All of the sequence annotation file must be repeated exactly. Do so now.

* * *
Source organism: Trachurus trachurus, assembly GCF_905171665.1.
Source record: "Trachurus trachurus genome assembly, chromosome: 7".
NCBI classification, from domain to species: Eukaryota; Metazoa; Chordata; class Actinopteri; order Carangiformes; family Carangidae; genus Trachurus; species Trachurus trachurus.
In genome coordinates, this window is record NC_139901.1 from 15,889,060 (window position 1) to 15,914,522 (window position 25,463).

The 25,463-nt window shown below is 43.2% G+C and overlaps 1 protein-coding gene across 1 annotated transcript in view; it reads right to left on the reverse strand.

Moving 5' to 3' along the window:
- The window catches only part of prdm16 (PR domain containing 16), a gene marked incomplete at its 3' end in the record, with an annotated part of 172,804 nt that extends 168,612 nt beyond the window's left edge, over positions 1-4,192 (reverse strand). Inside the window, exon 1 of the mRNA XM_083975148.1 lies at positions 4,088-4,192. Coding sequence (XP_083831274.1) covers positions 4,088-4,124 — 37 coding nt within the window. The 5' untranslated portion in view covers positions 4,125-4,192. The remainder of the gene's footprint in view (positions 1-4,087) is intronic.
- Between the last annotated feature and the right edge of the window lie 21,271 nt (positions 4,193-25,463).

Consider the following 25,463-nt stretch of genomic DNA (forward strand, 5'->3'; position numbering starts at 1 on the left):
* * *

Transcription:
Source organism: Trachurus trachurus, assembly GCF_905171665.1.
Source record: "Trachurus trachurus genome assembly, chromosome: 7".
NCBI classification, from domain to species: Eukaryota; Metazoa; Chordata; class Actinopteri; order Carangiformes; family Carangidae; genus Trachurus; species Trachurus trachurus.
In genome coordinates, this window is record NC_139901.1 from 15,889,060 (window position 1) to 15,914,522 (window position 25,463).

The 25,463-nt window shown below is 43.2% G+C and overlaps 1 protein-coding gene across 1 annotated transcript in view; it reads right to left on the reverse strand.

Moving 5' to 3' along the window:
- The window catches only part of prdm16 (PR domain containing 16), a gene marked incomplete at its 3' end in the record, with an annotated part of 172,804 nt that extends 168,612 nt beyond the window's left edge, over positions 1-4,192 (reverse strand). Inside the window, exon 1 of the mRNA XM_083975148.1 lies at positions 4,088-4,192. Coding sequence (XP_083831274.1) covers positions 4,088-4,124 — 37 coding nt within the window. The 5' untranslated portion in view covers positions 4,125-4,192. The remainder of the gene's footprint in view (positions 1-4,087) is intronic.
- Between the last annotated feature and the right edge of the window lie 21,271 nt (positions 4,193-25,463).

Consider the following 25,463-nt stretch of genomic DNA (forward strand, 5'->3'; position numbering starts at 1 on the left):